Cyan Worlds Inc.

Author:Susan Risland

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14617 Newport Hwy.

Mead, Washington 99021-9378


Telephone: (509) 468-0807

Fax: (509) 467-2209

Web site:


NOTE: Since the initial appearance of this essay in the 1999 edition of Major Marketing Campaigns Annual, the Riven product was acquired by Cyan Worlds Inc. The essay continues to refer to The Learning Company, as they owned Riven when the campaign was launched.

An advertising campaign that used spectacular screen shots from Riven: The Sequel to Myst helped make the product the leading computer game in the United States within two months of its release. Riven and its phenomenally successful predecessor, Myst, were the two most popular PC games in 1997, and they remained among the highest-ranked computer games throughout 1998. Like Myst, Riven was a nonviolent adventure game that involved the exploration of fabulous islands and the solving of puzzles to the accompaniment of an eerily beautiful sound track. Advertisements for Riven emphasized that it was a continuation of the mysterious story introduced in the first game. One television commercial began with a close-up of a book embellished with curious symbols that swept the audience into a world full of abandoned structures, towering cliffs, meandering pathways, and intriguing machines, all new but similar to the sights gamers had found on the islands of Myst. The campaign also included radio commercials, print ads, and a network of hyperlinks on the Internet. In addition, promotions for Riven had begun building anticipation a year before the game was released in October 1997. The campaign for Riven, which ran during 1997 and 1998, was developed by Saatchi & Saatchi Advertising. The game was designed by Cyan, Inc., was published by Brøderbund Software, Inc., and was marketed by Brøderbund's Red Orb Entertainment division.


Cyan was a software development company founded in 1988 in Spokane, Washington, by brothers Rand and Robyn Miller and a friend, Chris Brandkamp. Richard Vander Wendelater joined Cyan to help develop Riven. The firm's early successes included three games for children: Spelunx and the Caves of Mr. Seudo, Manhole, and Cosmic Osmo. The publisher of Myst and Riven, Brøderbund, was founded in 1980 by brothers Doug and Gary Carlston to market their computer games Galactic Empire and Galactic Trader. The firm soon became widely known for its imaginative games and for its interactive software for homes, schools, and small businesses. The company's most successful products included Family Tree Maker, Print Shop, Living Books, 3D Home Series, and an educational game named Carmen Sandiego. Brøderbund's Red Orb Entertainment division, formed in 1997, developed high-quality computer games, and it published and marketed entertainment software made by Cyan and other companies. Red Orb's most successful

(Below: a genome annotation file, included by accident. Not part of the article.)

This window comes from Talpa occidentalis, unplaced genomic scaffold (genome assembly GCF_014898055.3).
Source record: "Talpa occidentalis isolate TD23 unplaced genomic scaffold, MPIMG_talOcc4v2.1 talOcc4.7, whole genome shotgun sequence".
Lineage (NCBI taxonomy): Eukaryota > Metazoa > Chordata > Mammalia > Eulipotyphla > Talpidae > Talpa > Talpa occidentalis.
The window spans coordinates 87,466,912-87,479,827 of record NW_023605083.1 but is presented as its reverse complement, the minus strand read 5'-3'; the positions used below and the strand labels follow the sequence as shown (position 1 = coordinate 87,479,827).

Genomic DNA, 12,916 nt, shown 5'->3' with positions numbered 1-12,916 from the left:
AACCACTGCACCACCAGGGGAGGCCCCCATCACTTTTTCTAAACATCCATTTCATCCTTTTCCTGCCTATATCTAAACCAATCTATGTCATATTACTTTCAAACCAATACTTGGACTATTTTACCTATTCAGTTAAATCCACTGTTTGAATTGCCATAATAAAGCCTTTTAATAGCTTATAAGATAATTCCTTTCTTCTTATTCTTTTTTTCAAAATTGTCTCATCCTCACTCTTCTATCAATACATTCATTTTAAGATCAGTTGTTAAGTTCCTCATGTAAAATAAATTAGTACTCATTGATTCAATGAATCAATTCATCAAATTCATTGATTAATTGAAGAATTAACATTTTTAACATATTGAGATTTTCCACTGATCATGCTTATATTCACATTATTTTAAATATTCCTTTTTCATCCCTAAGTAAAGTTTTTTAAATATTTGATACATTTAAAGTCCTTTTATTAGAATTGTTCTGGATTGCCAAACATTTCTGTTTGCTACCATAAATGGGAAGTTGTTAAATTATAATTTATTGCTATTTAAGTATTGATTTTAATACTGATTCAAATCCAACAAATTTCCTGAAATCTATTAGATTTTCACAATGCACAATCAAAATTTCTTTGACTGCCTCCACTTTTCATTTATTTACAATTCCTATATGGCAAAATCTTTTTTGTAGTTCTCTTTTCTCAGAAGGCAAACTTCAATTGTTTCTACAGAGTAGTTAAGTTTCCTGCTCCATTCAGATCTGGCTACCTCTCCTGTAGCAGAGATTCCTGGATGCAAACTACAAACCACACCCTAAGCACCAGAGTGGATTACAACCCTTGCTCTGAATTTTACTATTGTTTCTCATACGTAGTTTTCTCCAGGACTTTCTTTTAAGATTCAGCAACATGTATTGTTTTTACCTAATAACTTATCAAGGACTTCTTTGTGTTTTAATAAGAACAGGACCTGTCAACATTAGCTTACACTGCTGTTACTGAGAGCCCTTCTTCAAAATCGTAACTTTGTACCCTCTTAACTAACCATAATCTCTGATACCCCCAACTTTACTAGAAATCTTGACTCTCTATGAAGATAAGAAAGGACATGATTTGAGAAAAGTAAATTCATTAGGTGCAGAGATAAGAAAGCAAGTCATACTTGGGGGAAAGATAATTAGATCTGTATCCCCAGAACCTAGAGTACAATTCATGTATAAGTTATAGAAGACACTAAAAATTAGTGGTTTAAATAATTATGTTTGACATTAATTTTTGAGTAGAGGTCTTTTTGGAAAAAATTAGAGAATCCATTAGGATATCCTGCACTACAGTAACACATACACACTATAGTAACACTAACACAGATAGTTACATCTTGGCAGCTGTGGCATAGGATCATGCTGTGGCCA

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games included Warlords, The Journeyman Project, and Prince of Persia.

When Myst was launched in October 1993, it was among the first CD-ROM games with three-dimensional graphics. This technological breakthrough allowed consumers to enjoy realistic adventures on their personal computers. In addition to its groundbreaking animation, Myst featured a hauntingly beautiful sound track and an intriguing concept. The player was transported to five mystical islands complete with deserted buildings, a spaceship, a sailing ship, a lighthouse, and a tree with an elevator in it. By piecing together clues and using logic to operate generators and other equipment, the player solved a mystery involving the family that had built the structures. Although players felt a sense of suspense while exploring the islands, the game involved no violence. Myst was regarded as one of the most "immersive" games of its day, making players feel as if they had actually entered an alternate reality. At the time a computer game was considered successful if it sold a total of 100,000 copies, but Myst sold half a million copies in its first year. Also impressive was its continued success over time. It was the third most popular software of any kind in 1995, its sales surpassed only by Quicken and the program to upgrade Microsoft Windows. By the spring of 1998 consumers had purchased more than 4 million copies of Myst, making it the best selling...

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